Real estate investment trusts (REITs) make it easier than ever to become a real estate investor. REITs acquire and rent out properties and pass the profits to shareholders as dividends. Investors can benefit from the cash flow that real estate produces without having to deal with the headaches of owning actual property, like maintenance or the inability to sell it quickly.
You can buy different types of REITs that operate in various areas of real estate, from retail buildings to data centers to residential property. Here are three undervalued REITs to consider today for a diversified income-producing portfolio.
1. National Retail Properties
Retail properties are one of the most common categories of real estate, and National Retail Properties (NNN -1.31%) is one of the most established retail REITs on the market. The company owns roughly 3,223 single-tenant properties across 48 states, renting to such businesses as convenience stores, fast-food chains, and restaurants.
National Retail Properties has a long track record of steady growth; it's a Dividend Aristocrat that's raised its dividend for 32 consecutive years, including through the pandemic and any recession over the past three decades. The dividend yield is currently 4.9%. The company has $171 million in cash on hand, plus an additional $1.1 billion credit line with no significant debt due until 2024, so investors can feel good about the payout safety.
The company just finished its 2021 fiscal year and earned adjusted funds from operations (FFO), which is how REITs measure the profits they produce, of $3.06 per share. This values the stock at a price-to-FFO ratio of 14, which seems attractive considering the company grew FFO by 22% over 2020, and the dividend offers investors proven, meaningful income.
2. Crown Castle International
The world is becoming increasingly connected, but the infrastructure that makes this possible often goes underappreciated by investors. Crown Castle International (CCI -1.33%) is a REIT and the largest provider of shared communications infrastructure in the United States. It operates roughly 40,000 cell towers, 115,000 small cells, and more than 80,000 miles of fiber optics. Tenants pay Crown Castle to use its infrastructure to broadcast voice, data, TV, radio, and more.
The company established its dividend in 2014 and has increased it in each of the eight years since then. The payout today offers a dividend yield of 3.6%. Management targets long-term dividend growth averaging 7% to 8% per year, so investors have a solid mix of income and growth.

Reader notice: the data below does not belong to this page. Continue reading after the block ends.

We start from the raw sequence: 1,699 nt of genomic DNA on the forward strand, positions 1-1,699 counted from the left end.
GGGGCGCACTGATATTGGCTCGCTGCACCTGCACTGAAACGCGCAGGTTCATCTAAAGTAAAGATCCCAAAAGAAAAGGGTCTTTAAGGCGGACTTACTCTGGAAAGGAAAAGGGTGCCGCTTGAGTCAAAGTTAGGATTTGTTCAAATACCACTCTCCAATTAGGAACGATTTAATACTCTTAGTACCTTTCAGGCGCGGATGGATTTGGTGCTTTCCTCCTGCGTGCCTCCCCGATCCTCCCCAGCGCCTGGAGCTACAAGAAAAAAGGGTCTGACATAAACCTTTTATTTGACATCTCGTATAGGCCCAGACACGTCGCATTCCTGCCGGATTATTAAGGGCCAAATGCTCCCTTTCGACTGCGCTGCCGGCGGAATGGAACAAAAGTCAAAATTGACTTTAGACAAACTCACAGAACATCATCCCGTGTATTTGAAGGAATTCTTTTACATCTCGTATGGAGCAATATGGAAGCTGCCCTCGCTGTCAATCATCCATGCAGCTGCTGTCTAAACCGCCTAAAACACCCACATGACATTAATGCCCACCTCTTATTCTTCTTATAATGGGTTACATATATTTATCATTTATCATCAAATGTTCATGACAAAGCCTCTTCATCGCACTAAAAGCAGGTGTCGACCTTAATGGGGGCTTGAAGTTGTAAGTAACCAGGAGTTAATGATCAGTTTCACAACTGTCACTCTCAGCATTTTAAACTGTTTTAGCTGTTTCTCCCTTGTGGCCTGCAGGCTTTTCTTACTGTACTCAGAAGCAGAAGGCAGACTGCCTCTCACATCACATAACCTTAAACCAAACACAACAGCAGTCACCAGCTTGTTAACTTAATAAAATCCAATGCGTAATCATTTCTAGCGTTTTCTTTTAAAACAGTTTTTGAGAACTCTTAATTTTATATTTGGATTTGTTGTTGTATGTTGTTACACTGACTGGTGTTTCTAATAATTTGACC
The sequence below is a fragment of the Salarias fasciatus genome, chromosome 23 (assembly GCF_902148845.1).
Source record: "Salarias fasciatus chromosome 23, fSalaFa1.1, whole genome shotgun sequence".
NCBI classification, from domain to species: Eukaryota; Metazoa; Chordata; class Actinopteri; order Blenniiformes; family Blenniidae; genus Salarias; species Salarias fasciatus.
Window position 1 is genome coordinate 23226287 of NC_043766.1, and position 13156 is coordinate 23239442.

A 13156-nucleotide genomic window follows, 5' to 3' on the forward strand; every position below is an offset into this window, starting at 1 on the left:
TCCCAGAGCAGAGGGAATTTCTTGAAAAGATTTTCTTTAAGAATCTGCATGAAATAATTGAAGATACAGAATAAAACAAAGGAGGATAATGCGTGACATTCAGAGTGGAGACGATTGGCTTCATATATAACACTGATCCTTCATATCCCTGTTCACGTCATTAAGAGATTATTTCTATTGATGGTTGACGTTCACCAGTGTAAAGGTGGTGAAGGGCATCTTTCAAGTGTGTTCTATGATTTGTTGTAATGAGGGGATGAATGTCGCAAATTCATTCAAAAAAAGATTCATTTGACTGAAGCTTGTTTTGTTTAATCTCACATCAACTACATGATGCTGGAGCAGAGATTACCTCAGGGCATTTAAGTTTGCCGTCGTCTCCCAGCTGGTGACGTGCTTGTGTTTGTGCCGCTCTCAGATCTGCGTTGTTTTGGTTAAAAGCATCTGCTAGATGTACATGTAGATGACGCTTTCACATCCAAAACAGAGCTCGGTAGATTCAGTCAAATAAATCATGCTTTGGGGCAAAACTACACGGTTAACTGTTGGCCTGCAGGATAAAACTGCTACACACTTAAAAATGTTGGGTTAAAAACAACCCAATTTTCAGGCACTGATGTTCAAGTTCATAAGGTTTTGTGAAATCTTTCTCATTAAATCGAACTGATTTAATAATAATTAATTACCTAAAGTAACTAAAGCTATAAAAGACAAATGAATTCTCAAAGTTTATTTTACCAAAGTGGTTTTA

The company has been investing heavily to grow its infrastructure, more than the business generates in cash, requiring Crown Castle to issue new shares to raise funds. This is a risk that investors need to keep in mind although the company remains investment grade by credit agencies, and the demand for network coverage as 5G rolls out could create strong growth for Crown Castle in future years. The stock trades at a price-to-FFO of 23, which seems reasonable for long-term investors if the company can grow its business an average of 7% to 8% annually over the long term.
3. Simon Property Group
Malls and shopping centers were hit especially hard during COVID-19 lockdowns as forced closures stressed many retail companies in those properties. Simon Property Group (SPG 1.17%), which owns and leases shopping malls and entertainment venues, wasn't spared; the company's operating results struggled in 2020 from tenants unable to pay rent. The company produced FFO per share of $9.11, taking a massive $2.67 per share hit related to the pandemic. The company also had to cut its dividend to keep its losses to a minimum.
However, Simon Property Group is rebounding in a big way. The company recently wrapped up its fiscal 2021 that saw FFO per share of $11.94, a 31% year-over-year increase. The company is also rebuilding its dividend; it offers a yield of 4.7%, despite remaining below its pre-pandemic amount. This is solid for income investors, and management will likely continue steadily bringing the payout to its former glory.
Management issued 2022 guidance for FFO of up to $11.70 per share, reflecting some headwinds from currency exchange and recent investments made into growth. However, the stock's current price-to-FFO ratio is less than 12 currently. With the pandemic fading, the company could finally get back to its long-term growth plans -- and so the current price could be an excellent opportunity for investors looking to hold the stock for the years ahead.